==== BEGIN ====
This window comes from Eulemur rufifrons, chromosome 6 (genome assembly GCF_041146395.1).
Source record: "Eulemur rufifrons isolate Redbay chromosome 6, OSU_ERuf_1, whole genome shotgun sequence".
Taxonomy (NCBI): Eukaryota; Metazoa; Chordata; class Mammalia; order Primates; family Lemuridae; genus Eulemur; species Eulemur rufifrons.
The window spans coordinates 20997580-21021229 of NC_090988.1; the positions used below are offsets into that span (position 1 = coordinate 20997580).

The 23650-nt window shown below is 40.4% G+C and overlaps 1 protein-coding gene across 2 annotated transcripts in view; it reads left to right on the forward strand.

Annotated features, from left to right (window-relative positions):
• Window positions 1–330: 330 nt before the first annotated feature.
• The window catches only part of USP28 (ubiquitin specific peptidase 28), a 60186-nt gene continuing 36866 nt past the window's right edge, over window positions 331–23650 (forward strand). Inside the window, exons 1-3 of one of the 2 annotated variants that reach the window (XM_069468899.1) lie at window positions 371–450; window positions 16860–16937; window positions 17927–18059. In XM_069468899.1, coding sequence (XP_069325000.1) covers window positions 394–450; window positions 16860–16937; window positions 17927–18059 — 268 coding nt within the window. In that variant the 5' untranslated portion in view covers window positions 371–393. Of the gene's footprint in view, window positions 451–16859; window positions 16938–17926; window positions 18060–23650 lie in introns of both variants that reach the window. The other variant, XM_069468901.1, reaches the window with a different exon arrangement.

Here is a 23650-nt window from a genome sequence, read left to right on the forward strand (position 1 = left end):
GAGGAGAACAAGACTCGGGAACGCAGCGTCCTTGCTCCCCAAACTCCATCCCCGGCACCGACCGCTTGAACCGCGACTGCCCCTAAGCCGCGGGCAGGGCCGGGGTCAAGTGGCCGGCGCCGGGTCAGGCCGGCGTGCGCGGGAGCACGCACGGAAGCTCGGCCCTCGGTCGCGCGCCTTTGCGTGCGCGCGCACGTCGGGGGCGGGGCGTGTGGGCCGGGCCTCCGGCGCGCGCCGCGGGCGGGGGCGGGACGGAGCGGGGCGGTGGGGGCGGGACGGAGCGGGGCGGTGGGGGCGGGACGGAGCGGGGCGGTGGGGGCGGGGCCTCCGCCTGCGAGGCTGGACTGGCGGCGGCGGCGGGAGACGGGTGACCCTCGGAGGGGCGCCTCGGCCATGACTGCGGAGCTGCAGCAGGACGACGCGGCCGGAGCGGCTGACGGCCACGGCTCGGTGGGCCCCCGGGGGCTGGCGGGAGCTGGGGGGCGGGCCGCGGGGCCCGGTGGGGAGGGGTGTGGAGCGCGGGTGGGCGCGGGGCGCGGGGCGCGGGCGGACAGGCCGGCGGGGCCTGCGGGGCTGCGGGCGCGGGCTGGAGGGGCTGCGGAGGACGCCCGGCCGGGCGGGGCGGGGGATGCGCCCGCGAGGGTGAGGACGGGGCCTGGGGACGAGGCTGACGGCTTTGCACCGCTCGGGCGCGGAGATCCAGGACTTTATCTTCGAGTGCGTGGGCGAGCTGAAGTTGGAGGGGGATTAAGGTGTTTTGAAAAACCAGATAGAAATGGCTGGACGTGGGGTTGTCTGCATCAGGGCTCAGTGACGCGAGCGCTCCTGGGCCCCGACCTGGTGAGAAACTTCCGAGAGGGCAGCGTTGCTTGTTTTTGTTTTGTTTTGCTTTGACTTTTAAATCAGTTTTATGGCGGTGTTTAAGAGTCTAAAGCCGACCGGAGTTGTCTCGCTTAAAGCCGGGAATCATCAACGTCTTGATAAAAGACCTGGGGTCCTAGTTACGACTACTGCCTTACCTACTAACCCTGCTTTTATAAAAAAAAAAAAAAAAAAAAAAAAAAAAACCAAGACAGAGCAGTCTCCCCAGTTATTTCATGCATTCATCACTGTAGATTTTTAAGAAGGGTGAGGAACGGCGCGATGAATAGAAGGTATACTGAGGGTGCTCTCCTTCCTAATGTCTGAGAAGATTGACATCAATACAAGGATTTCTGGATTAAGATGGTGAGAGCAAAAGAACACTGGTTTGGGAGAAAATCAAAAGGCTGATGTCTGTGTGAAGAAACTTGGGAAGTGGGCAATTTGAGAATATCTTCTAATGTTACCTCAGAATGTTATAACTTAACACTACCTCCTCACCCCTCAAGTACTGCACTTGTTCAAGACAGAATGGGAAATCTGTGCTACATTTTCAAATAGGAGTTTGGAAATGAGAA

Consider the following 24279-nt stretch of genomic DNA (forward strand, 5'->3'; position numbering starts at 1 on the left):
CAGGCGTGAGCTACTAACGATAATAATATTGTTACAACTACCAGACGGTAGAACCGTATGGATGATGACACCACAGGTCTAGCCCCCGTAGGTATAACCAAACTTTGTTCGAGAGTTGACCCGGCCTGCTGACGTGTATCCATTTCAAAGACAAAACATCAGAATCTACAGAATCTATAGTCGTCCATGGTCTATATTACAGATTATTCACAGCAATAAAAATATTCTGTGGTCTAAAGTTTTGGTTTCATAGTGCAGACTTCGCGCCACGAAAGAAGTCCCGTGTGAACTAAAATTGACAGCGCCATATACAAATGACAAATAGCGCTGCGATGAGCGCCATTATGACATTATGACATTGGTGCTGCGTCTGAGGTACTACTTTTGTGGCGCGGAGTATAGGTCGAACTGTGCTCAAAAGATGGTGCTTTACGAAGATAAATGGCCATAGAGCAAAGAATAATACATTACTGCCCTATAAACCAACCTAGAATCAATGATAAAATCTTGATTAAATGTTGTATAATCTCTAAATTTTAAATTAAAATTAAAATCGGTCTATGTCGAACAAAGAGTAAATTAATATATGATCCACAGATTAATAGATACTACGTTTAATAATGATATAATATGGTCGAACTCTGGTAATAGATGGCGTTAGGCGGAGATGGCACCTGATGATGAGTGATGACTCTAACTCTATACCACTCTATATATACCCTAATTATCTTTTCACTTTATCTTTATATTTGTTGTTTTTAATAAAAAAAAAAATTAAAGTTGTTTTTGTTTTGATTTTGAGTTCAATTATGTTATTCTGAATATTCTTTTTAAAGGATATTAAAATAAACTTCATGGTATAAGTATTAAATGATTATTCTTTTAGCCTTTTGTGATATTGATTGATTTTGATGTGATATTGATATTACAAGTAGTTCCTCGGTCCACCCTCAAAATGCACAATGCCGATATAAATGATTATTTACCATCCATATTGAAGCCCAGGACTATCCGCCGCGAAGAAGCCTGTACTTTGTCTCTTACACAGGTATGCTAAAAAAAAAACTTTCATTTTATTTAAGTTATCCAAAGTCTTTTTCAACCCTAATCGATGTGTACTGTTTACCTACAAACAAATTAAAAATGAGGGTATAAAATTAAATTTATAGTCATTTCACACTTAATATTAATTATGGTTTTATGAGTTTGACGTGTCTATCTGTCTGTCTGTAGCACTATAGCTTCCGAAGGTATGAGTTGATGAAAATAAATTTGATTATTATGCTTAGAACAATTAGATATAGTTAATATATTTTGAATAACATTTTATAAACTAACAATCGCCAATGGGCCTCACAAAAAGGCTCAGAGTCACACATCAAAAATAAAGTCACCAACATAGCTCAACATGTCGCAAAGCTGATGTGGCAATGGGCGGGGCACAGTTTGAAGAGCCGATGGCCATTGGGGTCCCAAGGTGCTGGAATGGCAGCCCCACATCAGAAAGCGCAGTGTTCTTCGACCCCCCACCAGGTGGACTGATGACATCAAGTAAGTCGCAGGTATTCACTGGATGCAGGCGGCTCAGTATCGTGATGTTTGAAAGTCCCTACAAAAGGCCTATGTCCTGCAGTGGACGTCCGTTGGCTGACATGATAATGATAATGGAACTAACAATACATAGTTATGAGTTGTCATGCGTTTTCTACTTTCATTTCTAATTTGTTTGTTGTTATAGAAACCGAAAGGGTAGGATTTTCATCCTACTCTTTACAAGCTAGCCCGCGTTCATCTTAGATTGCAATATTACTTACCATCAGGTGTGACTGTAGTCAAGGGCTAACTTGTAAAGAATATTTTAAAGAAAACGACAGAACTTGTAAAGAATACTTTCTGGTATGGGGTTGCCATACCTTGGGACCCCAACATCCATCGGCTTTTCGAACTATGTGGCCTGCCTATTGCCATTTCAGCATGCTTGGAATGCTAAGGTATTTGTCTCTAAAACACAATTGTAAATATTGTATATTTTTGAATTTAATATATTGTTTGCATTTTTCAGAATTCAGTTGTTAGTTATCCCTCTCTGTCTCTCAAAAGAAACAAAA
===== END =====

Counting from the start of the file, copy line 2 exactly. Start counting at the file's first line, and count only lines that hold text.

Source record: "Eulemur rufifrons isolate Redbay chromosome 6, OSU_ERuf_1, whole genome shotgun sequence".